Health Benefits of Insurance Coverage Under ACA Become More Apparent With Time Interview with:

Benjamin D. Sommers, MD, PhD Assistant Professor of Health Policy & Economics Harvard T. H. Chan School of Public Health / Brigham & Women's Hospital Boston, MA 02115

Dr. Benjamin D. Sommers

Benjamin D. Sommers, M.D., Ph.D
Assistant Professor of Health Policy & Economics Department of Health Policy & Management
Harvard T.H. Chan School of Public Health
Assistant Professor of Medicine Division of General Medicine & Primary Care
Brigham & Women’s Hospital / Harvard Medical School What is the background for this study? What are the main findings?

Response: More than half of states have expanded Medicaid under the Affordable Care Act, and several states have taken alternative approaches, such as using federal Medicaid funds to purchase private insurance for low-income adults. Our study looks at the effects of these two different approaches – vs. not expanding at all – in three southern states (Kentucky Arkansas, and Texas). What we find is that expanding coverage, whether by Medicaid (Kentucky) or private insurance (Arkansas), leads to significant improvements in access to care, preventive care, quality of care, and self-reported health for low-income adults compared to not expanding (Texas). The benefits of the coverage expansion also took a while to become evident – the first year of expansion (2014) showed some of these changes, but they become much more apparent in the second year (2015). What should readers take away from your report?

Response: Expanding coverage to low income adults makes a big difference in people’s lives – they can better afford their care, they get more outpatient and preventive care, rely less on the Emergency Department, and say that the quality of their health care and how they feel has improved. These are all important accomplishments of the ACA’s expansion of coverage via Medicaid and/or private insurance. What recommendations do you have for future research as a result of this study?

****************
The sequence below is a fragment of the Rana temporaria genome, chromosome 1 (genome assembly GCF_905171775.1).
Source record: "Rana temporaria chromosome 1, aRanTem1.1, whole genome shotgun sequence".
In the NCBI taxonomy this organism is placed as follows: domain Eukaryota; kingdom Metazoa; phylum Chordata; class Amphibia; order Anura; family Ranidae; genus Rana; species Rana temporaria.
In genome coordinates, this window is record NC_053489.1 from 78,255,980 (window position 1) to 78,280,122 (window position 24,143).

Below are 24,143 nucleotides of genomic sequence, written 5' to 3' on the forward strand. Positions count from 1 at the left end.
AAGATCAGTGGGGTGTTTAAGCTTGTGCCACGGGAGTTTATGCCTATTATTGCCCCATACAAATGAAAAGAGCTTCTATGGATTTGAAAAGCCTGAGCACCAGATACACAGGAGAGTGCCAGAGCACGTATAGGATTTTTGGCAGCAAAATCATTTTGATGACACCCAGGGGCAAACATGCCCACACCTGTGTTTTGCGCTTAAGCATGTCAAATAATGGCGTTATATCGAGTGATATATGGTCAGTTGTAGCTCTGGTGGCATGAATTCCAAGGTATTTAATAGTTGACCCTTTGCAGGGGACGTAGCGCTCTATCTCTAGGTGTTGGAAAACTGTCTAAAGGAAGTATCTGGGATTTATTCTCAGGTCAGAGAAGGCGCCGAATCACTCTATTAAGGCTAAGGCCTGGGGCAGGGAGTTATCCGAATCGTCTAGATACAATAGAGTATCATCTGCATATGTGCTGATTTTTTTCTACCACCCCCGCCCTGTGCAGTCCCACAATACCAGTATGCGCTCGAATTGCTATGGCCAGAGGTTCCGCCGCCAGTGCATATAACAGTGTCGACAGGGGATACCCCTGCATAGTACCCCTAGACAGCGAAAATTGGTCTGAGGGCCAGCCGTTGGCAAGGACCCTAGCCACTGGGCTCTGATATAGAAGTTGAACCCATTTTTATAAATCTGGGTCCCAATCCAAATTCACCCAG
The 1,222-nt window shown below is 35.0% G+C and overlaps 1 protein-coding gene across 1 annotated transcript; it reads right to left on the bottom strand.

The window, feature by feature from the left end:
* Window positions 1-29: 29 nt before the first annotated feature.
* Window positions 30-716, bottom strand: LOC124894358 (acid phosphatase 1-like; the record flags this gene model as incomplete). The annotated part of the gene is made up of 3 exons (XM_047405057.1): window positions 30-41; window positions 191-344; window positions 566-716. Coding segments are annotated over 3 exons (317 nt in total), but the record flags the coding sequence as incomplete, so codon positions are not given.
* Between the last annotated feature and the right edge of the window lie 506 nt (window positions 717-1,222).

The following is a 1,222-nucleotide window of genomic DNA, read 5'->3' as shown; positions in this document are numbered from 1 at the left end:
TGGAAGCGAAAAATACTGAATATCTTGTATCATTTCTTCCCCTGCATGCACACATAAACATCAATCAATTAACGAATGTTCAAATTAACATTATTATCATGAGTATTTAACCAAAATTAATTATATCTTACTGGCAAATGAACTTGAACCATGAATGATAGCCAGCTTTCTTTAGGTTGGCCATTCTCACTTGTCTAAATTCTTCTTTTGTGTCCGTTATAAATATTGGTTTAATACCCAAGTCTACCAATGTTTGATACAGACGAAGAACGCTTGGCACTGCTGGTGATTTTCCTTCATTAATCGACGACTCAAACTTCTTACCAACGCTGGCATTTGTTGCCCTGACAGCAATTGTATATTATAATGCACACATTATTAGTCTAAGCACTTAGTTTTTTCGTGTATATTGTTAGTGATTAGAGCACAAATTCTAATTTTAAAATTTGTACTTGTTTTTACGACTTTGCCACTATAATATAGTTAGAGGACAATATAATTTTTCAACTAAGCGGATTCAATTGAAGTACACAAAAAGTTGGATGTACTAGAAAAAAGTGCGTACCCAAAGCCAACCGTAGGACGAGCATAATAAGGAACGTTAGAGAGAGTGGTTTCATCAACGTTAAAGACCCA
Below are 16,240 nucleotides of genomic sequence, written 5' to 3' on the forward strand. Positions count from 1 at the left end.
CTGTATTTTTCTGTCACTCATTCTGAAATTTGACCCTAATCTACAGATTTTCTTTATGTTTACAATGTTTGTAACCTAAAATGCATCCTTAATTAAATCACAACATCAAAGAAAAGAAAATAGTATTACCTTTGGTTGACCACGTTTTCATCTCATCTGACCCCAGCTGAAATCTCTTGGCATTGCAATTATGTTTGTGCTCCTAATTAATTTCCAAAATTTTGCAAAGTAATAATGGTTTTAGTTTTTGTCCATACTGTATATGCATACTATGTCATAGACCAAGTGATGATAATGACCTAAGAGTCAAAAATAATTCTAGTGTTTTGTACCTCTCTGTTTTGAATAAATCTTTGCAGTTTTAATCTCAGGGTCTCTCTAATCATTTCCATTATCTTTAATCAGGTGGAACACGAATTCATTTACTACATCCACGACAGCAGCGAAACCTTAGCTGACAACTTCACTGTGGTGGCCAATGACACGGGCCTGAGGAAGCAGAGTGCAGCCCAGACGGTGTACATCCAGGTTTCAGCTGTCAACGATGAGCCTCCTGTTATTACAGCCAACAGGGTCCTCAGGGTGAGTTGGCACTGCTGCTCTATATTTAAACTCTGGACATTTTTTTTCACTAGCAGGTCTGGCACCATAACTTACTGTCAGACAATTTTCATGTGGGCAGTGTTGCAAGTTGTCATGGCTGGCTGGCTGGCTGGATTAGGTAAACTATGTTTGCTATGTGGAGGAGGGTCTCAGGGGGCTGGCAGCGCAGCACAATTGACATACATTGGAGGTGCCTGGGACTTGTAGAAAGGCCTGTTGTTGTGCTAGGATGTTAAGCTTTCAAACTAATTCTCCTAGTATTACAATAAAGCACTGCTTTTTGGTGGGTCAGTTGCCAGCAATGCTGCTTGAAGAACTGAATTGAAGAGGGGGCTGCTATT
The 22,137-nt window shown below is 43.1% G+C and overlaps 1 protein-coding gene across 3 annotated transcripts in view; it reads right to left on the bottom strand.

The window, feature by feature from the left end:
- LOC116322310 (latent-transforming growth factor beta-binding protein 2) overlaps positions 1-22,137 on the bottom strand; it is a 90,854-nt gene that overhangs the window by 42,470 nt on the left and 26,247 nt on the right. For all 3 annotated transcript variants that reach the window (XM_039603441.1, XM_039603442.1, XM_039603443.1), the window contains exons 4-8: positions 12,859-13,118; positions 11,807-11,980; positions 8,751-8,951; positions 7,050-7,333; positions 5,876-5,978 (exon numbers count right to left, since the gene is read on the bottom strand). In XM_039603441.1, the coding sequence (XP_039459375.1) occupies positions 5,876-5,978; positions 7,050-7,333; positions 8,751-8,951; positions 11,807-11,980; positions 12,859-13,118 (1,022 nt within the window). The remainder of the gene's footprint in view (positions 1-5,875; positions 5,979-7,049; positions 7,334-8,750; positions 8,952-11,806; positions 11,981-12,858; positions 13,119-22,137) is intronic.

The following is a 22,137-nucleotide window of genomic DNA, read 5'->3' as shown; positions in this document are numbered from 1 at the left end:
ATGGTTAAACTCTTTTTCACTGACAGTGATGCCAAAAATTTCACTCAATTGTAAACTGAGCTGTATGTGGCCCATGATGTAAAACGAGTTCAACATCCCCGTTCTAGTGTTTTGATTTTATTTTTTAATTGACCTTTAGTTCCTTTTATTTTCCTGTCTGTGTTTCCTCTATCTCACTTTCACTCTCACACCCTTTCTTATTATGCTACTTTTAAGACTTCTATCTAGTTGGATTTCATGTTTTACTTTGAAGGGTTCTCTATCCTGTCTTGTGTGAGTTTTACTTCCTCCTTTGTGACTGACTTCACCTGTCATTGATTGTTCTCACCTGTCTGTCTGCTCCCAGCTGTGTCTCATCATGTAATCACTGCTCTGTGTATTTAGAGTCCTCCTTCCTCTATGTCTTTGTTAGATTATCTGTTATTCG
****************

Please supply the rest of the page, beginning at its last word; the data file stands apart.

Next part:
Response: One of the interesting findings is that the changes in utilization and health were much more dramatic in the second year of the expansion compared to the first. This indicates that it’s really important for researchers studying policies like the Affordable Care Act to continue tracking it over several years, and not to draw firm conclusions too early on. Thank you for your contribution to the community.


upcoming JAMA publication:

Benjamin D. Sommers, Robert J. Blendon, E. John Orav, Arnold M. Epstein. Changes in Utilization and Health Among Low-Income Adults After Medicaid Expansion or Expanded Private Insurance. JAMA Internal Medicine, August 2016 DOI: 10.1001/jamainternmed.2016:4419

Note: Content is Not intended as medical advice. Please consult your health care provider regarding your specific medical condition and questions.

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Last Updated on August 8, 2016 by Marie Benz MD FAAD